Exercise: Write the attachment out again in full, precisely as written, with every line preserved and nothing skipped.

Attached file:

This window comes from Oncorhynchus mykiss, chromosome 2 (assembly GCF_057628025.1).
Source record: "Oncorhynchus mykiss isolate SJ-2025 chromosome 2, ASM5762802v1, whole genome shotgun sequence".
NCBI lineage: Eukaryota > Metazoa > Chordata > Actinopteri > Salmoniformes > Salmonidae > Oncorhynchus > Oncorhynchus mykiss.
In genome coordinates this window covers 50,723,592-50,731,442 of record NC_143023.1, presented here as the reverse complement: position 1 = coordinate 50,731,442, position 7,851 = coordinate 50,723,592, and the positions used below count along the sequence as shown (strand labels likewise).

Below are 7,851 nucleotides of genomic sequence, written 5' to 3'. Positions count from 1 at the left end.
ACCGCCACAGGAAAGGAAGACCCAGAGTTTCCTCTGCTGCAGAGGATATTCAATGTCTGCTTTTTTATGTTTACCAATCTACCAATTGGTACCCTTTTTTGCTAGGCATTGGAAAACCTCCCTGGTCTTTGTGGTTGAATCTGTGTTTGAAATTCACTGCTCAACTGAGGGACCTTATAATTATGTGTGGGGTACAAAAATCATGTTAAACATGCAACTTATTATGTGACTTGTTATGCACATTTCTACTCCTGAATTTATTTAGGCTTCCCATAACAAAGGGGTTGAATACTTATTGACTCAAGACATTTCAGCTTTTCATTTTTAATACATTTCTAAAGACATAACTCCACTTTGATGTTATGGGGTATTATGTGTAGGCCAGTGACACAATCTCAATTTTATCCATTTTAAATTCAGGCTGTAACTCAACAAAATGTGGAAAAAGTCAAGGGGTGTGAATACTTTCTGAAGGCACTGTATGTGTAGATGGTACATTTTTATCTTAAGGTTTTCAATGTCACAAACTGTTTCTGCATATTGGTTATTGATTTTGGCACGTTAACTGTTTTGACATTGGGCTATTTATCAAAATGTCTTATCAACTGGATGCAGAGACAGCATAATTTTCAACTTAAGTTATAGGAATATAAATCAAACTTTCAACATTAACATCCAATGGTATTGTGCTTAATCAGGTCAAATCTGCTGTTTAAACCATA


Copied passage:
This window comes from Oncorhynchus mykiss, chromosome 2 (assembly GCF_057628025.1).
Source record: "Oncorhynchus mykiss isolate SJ-2025 chromosome 2, ASM5762802v1, whole genome shotgun sequence".
NCBI lineage: Eukaryota > Metazoa > Chordata > Actinopteri > Salmoniformes > Salmonidae > Oncorhynchus > Oncorhynchus mykiss.
In genome coordinates this window covers 50,723,592-50,731,442 of record NC_143023.1, presented here as the reverse complement: position 1 = coordinate 50,731,442, position 7,851 = coordinate 50,723,592, and the positions used below count along the sequence as shown (strand labels likewise).

Below are 7,851 nucleotides of genomic sequence, written 5' to 3'. Positions count from 1 at the left end.
ACCGCCACAGGAAAGGAAGACCCAGAGTTTCCTCTGCTGCAGAGGATATTCAATGTCTGCTTTTTTATGTTTACCAATCTACCAATTGGTACCCTTTTTTGCTAGGCATTGGAAAACCTCCCTGGTCTTTGTGGTTGAATCTGTGTTTGAAATTCACTGCTCAACTGAGGGACCTTATAATTATGTGTGGGGTACAAAAATCATGTTAAACATGCAACTTATTATGTGACTTGTTATGCACATTTCTACTCCTGAATTTATTTAGGCTTCCCATAACAAAGGGGTTGAATACTTATTGACTCAAGACATTTCAGCTTTTCATTTTTAATACATTTCTAAAGACATAACTCCACTTTGATGTTATGGGGTATTATGTGTAGGCCAGTGACACAATCTCAATTTTATCCATTTTAAATTCAGGCTGTAACTCAACAAAATGTGGAAAAAGTCAAGGGGTGTGAATACTTTCTGAAGGCACTGTATGTGTAGATGGTACATTTTTATCTTAAGGTTTTCAATGTCACAAACTGTTTCTGCATATTGGTTATTGATTTTGGCACGTTAACTGTTTTGACATTGGGCTATTTATCAAAATGTCTTATCAACTGGATGCAGAGACAGCATAATTTTCAACTTAAGTTATAGGAATATAAATCAAACTTTCAACATTAACATCCAATGGTATTGTGCTTAATCAGGTCAAATCTGCTGTTTAAACCATA